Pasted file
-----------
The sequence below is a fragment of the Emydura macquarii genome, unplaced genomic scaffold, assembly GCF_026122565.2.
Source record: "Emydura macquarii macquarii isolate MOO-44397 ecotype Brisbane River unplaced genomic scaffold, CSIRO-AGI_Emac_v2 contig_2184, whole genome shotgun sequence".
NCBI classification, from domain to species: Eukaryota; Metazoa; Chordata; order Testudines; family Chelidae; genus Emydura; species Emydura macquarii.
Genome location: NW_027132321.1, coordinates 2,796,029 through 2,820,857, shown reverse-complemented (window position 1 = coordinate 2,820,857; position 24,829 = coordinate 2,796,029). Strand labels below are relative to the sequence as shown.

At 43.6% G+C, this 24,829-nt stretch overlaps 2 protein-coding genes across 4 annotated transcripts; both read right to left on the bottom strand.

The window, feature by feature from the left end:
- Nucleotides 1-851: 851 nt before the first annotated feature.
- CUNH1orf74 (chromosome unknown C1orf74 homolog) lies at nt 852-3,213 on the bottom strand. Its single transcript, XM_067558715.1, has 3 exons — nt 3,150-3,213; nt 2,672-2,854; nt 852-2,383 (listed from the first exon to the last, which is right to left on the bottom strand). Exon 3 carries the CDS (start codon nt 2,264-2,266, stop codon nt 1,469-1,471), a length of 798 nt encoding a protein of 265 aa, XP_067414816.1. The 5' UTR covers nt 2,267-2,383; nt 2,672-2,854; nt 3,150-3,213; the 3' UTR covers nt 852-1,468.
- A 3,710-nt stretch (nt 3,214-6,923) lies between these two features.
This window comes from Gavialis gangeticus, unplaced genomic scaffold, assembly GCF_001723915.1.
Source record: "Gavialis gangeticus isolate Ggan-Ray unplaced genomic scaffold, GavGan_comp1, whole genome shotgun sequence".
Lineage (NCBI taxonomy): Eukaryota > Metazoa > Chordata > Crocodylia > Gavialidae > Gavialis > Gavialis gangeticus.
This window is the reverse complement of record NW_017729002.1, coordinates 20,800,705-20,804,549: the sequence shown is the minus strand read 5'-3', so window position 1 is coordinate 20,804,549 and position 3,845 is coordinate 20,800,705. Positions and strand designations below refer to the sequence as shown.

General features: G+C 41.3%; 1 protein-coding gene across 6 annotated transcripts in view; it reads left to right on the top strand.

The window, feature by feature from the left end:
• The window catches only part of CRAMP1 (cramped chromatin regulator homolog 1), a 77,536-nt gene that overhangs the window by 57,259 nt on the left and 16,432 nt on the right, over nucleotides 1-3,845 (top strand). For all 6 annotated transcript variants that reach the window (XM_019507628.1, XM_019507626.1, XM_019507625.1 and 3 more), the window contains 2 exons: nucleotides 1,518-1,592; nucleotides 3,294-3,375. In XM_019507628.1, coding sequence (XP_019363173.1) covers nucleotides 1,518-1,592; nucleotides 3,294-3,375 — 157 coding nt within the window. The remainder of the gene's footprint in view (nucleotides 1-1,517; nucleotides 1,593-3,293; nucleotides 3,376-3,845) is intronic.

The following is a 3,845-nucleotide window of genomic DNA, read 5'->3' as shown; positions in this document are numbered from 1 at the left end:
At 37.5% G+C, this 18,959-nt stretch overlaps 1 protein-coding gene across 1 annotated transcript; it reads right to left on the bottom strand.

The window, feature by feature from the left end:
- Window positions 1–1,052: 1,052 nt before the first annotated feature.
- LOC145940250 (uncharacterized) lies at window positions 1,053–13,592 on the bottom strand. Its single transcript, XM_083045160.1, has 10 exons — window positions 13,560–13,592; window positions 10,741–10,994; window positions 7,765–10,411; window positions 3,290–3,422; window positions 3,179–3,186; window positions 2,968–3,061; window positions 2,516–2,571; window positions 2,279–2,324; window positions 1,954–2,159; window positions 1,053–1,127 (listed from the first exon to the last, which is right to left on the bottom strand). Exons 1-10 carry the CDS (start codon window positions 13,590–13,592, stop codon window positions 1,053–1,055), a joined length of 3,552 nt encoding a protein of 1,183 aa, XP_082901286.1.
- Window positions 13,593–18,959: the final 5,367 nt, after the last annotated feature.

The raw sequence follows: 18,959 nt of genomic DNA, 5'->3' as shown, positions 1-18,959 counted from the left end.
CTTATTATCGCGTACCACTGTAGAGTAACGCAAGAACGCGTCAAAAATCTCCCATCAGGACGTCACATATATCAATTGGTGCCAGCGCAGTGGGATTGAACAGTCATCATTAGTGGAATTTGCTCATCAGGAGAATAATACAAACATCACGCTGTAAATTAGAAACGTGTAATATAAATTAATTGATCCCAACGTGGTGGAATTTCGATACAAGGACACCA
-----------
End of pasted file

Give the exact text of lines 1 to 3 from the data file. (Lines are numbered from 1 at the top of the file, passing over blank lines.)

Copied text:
The sequence below is a fragment of the Emydura macquarii genome, unplaced genomic scaffold, assembly GCF_026122565.2.
Source record: "Emydura macquarii macquarii isolate MOO-44397 ecotype Brisbane River unplaced genomic scaffold, CSIRO-AGI_Emac_v2 contig_2184, whole genome shotgun sequence".
NCBI classification, from domain to species: Eukaryota; Metazoa; Chordata; order Testudines; family Chelidae; genus Emydura; species Emydura macquarii.